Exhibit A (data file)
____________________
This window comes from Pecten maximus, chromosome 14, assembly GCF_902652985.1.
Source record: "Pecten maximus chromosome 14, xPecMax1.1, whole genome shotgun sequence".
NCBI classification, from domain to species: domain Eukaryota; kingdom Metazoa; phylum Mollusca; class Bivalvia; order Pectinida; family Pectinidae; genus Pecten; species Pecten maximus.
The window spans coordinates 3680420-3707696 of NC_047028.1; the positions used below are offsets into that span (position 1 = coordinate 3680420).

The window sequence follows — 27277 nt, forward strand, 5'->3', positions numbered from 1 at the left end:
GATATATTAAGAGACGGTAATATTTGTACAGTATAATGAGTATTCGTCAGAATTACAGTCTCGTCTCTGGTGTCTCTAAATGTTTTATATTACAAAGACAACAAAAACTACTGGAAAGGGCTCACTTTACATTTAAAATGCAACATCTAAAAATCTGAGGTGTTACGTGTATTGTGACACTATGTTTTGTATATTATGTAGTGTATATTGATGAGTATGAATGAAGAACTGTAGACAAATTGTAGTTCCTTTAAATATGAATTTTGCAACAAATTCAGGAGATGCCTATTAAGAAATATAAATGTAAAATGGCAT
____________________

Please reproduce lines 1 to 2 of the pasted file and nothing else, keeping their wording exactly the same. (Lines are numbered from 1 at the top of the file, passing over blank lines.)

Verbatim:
This window comes from Pecten maximus, chromosome 14, assembly GCF_902652985.1.
Source record: "Pecten maximus chromosome 14, xPecMax1.1, whole genome shotgun sequence".